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and the Vegan Diet B12 By Tony Wardle


There have probably been as many inflamed debates over vitamin B12 as there have over the existence of a life hereafter. ‘You can’t get enough unless you chomp up animals’ goes the argument. ‘Yes you can and I’m the proof of it’, goes the response. Not very scientific, of course, but why let science spoil a good argument? I don’t want to be a party pooper but science is the only arbiter we have and so let’s be guided by that. Firstly, what is vitamin B12 and why do we


need it? Genes, that’s why – along with other B vitamins, B12 helps to build DNA, our genetic blueprint. It’s also pretty active in other ways, such as producing red blood cells, releasing energy from the food we eat and in synthesising a substance called methionine. This little beauty helps avert heart disease by stopping the build-up of homocysteine. In other words – you’re dead without B12. It is produced by microrganisms


widespread in the environment, including in water, soil and on grasses and plants, whilst in the sea it’s algae that acts as host. This is why it’s present in meat, fish, eggs and dairy – because animals consume it with their diet and, like us, they need it. Plants, on the other hand, don’t need it and therefore don’t store it even though they may have a bit on their surface from microbial contamination. End of argument, you might think – meat


eaters naturally obtain B12, veggies don’t so their diet must be unnatural. Ah ha – not that simple! Many people in developing countries eat no


animal products and yet don’t develop B12 deficiency, neither do vegan great apes (except sometimes when in captivity). Part of the answer might be in the water they drink. Some elderly Brahmin monks spent months on retreat eating only a vegan diet and when tested, their B12 levels were entirely adequate. It was in the well water they drank. Similarly, in the wild, fruits and roots have not been subjected to paranoic scrubbing and chlorine washing by supermarket’s to avert possible litigation. It is naturally present on them but not in them. Well, we don’t live in the wild so on the face


of it, meat eaters needn’t worry and vegans should be concerned. Not really! Vitamin B12 deficiency is very rare in vegans with vegan babies being the principal victims. But it does occur frequently in the meat-eating elderly. The missing factor is ‘absorption’.


In animal products, B12 is bound to a


protein and the protein has to be removed before the B12 can be absorbed. But even then it can only happen if molecules of ‘intrinsic factor’ are present in the stomach. It seems that the older people get, the more difficult it is to fulfil both these requirements. In fact, the US National Academy of Sciences recommends that ALL adults over 50 should obtain most of their B12 from supplements or foods fortified with B12 because of the high level of deficiency amongst meat eaters in this age group. There is a strong scientific argument that this advice should also be adopted by younger people, too. Supplements are pretty self-explanatory, but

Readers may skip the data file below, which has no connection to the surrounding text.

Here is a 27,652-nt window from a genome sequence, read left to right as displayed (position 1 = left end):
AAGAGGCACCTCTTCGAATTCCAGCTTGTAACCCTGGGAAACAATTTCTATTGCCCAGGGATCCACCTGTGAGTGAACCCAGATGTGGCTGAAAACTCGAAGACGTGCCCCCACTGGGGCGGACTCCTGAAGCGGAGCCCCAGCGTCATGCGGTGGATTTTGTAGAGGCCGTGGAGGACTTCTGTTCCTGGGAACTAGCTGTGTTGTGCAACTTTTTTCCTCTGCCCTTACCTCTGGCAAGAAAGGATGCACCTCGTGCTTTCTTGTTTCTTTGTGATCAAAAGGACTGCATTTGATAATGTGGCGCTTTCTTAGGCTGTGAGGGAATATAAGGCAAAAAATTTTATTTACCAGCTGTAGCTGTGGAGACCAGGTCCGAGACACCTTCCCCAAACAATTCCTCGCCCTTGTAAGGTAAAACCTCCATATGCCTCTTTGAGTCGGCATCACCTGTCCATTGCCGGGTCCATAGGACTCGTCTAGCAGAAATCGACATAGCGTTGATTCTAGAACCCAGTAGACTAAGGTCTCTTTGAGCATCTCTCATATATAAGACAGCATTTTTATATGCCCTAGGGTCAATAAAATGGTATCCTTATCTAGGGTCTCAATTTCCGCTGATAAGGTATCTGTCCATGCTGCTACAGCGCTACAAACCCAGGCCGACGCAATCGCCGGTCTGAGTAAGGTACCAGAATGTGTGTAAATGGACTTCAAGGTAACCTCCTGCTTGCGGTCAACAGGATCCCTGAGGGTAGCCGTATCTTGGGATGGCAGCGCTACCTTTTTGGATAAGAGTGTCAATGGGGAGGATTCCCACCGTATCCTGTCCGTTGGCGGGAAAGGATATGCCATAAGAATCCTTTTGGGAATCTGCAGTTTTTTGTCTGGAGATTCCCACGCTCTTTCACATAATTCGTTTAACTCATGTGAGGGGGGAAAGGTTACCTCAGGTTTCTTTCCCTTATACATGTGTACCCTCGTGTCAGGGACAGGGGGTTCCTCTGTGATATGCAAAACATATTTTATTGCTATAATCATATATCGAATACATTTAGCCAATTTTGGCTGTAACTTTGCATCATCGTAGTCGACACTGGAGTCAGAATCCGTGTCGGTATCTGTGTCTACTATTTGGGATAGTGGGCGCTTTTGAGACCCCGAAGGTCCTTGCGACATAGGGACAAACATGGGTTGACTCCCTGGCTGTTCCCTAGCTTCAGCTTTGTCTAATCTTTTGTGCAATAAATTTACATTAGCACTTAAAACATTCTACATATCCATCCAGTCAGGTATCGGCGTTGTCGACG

fortified foods? These are usually foods free from animal products and which are common in a vegan diet – veggie burgers and sausage mixes, yeast extracts and vegetable stocks, margarines, breakfast cereals and soya milk amongst many others (look for B12 on the ingredients list). The recommended daily amount of B12 can be obtained from Meridian yeast extract on one slice of toast or one glass of B12 fortified soya milk. Hardly arduous, but important and if you don’t regularly eat fortified foods – do take a daily supplement. But still the carnivorous fingers wag away,


warning vegans of impending doom, particularly those organisations with a vested interest in promoting animal products. The huge, on-going EPIC study examined


65,000 people and found that vegans had the highest intakes of fibre, vitamin B1, folate, vitamin C, vitamin E, magnesium and iron. They had the lowest intakes of retinol (vitamin A), vitamin B12, vitamin D, calcium and zinc. And it is these ‘lowest’ figures they love to latch on to. But lowest does not mean too low, in fact, this group was not found to be deficient at all. In a predominantly meat- eating country it naturally follows that ‘average’ levels will reflect this. Perhaps the most important fact of all that


should dispel any doubts is that vegans live on average six years longer than meat eaters and suffer considerably less from all the degenerative diseases. Review of the VVF’s fully-referenced B12 and the Vegan Dietfact sheet, by Dr Justine Butler. One of a series available for just £1 each (inc p&p) available on 0117 944 1000. More at www.vegetarian.org.uk/factsheets.


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